Weekend, my weekend. To quote that bard from Hobbiton, Josh Groban, you lift me up. Or, shall I say yoo leeft me aaaaaaaahp. Yes, yes I shall.
This weekend, I saw a bunch of my pals. And I was thinking about the diversity of my pal group. Not just ethnic diversity, but just that I have close friends of many ages, stages in life, and life experiences. It got me thinking about what I base my friendships on. Common interests? Not really. Age demographic? Nope. Profession? That’s not it either. I mean, sometimes there is something to all of those things, but that’s not really what brings my crew together. What is it then?
I have this one friend who throws parties sometimes, and whenever I go to those parties, I always notice that everyone at the party seems sort of the same. All really nice people, but they are all in the 30-35 age group, white, all married, all with little kids. I am not much different than these people, except for the kids thing, and the white thing, and even that is enough to make me feel like an oddball. In a situation like that I guess it’s normal that I feel the differences highlighted, right? Not really that surprising.
And I think we all have those people in our lives who only seem to associate with people they know from work or who are of a particular profession. So if you show up to a party, it’s 100% librarians, or 100% computer programmers, or whatever. Granted, I have a lot of librarian friends, so I see how this can happen. But at or near 100%? How do you get yourself into a space where that’s all you’ve got? I don’t know how that happens.
There is this other person that I knew, who seemed, on the surface, to sort of be my doppleganger in terms of common interests. Same (sort of) career, same age group, same family structure (hetero couple, no kids), same artistic sensibilities, same interest in dance, same interest in design and art, partner who (sort of) works in a Nordic Boy-related field, blogger, all around nice, kind person, vegetarian, pop culture interest, and on and on and on. She even had a parent that was really ill and had to find ways to deal with that. Um, yeah, ME TOO. Really, it was even down to things like the fact that she and I only wear skirts and are not much for pants. Come on, right? It seemed like we SHOULD be friends. And to be honest, I was sort of into the idea of us being friends and gave it a few earnest shots. But for whatever reason, she never was into me for friendship. I don’t know why, but my friendship overtures never were reciprocated much and we seem destined to remain friendly acquaintances. I still think about her (we are still friendly acquaintances) and I wonder why, with so many things in common, we didn’t click. It was my one attempt at connecting with someone on the basis of OMG SO MANY THINGS IN COMMON. And it was a total failure. I guess I just don’t do well with those standards. I don’t know. I am still sort of confused about it.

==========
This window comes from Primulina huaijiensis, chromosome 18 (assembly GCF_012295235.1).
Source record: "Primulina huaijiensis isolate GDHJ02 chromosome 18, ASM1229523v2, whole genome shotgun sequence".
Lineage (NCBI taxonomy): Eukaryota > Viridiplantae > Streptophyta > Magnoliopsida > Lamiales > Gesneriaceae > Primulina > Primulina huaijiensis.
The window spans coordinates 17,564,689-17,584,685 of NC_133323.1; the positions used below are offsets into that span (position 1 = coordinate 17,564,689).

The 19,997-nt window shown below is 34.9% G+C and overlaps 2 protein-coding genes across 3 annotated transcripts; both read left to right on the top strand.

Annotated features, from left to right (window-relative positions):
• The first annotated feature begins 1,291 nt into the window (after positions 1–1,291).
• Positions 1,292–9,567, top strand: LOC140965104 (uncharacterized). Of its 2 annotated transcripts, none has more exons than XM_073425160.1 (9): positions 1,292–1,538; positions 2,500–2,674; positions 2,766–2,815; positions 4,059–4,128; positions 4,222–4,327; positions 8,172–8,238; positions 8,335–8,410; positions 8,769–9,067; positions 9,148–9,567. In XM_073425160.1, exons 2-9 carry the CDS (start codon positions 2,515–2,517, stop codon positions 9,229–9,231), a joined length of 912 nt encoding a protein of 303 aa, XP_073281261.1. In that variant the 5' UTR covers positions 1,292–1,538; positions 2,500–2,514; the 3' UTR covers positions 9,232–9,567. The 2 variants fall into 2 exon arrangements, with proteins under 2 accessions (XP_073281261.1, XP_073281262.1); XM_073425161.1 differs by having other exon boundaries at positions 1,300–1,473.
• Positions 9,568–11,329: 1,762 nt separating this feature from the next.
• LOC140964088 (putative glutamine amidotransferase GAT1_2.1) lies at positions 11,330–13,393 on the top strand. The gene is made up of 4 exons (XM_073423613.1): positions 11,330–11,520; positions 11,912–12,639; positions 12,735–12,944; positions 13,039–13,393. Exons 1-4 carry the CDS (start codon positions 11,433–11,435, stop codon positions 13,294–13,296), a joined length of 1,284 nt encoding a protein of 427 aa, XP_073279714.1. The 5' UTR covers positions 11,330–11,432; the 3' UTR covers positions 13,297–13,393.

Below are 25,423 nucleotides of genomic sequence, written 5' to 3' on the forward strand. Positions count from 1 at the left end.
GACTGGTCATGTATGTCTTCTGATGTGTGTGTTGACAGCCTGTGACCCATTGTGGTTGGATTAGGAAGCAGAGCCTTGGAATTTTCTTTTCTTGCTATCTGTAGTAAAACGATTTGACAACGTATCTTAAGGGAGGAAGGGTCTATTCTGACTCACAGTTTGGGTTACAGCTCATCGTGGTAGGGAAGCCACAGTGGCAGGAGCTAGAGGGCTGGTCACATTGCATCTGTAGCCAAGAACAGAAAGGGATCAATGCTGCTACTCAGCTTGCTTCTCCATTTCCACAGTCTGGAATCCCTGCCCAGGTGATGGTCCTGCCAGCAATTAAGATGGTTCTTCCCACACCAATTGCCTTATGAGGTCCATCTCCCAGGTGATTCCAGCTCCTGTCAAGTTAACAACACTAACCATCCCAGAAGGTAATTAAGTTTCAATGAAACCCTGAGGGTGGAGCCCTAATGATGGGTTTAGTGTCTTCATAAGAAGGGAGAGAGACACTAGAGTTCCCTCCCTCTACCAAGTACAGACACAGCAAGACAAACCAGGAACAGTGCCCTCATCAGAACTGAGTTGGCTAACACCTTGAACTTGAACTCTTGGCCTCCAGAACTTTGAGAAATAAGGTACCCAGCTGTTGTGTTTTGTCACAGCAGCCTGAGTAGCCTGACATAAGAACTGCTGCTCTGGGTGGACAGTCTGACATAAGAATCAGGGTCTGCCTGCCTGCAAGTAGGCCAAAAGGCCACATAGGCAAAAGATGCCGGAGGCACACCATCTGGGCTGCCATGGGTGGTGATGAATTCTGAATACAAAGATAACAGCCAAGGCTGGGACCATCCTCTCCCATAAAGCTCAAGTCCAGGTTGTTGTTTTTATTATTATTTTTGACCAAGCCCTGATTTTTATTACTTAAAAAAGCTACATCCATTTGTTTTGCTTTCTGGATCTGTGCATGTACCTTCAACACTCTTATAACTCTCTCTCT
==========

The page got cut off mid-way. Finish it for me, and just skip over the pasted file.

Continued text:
Anyway, I was just thinking about this whole idea about how we choose our friends because I saw so many of my most favorite peeps this weekend, and I am so thankful for the fact that we have different lives and different things going on. I love that it’s all mixed up and that we all love and include each other no matter what our lives look like and that the common denominator is just that they are all kick ass, kind, lovely people. Do I miss out on having friends that have more things in common with me? Maybe I do, and I just don’t know. Maybe I could be getting all sorts of support from pals who are just like me, or at least are more like me. I can totally see how that’s true. My friend Alli and I have the most things in common out of all my friends, and I really do value that and see how awesome in-common-ness can be. But that’s not the way things happen for my friendships on the whole. For whatever reason.
So rather than give you the rundown of my weekend, I shall just say this:
This weekend, I saw some of my closest peeps. Among them were single people, married people, coupled but not married people, people with babies, people with teenaged children, people with grown children, people without children. There were gay people and straight people, and people of different ethnicities. There were people in their 20s, 30s, 40s, 50s and 60s. Artists and librarians and service workers and retired people and moms and dads and techies and musicians and people without jobs.
When I think of my best friends, I don’t think about them in terms of what I have in common with them. I don’t care if they have kids and I don’t. I don’t care if they are 65 and retired. I don’t care that they love mountain climbing and you wouldn’t catch me doing that in a million billion years. I am just on the lookout for awesomeness. And if you’re awesome, I want to be friends with you. That’s all.
What is the top thing that you share in common with most of your best friends? Just curious. I don’t mean this post as a way to dismiss friendships based on stuff y’all have in common. I just want to know what’s happening out there. Do tell.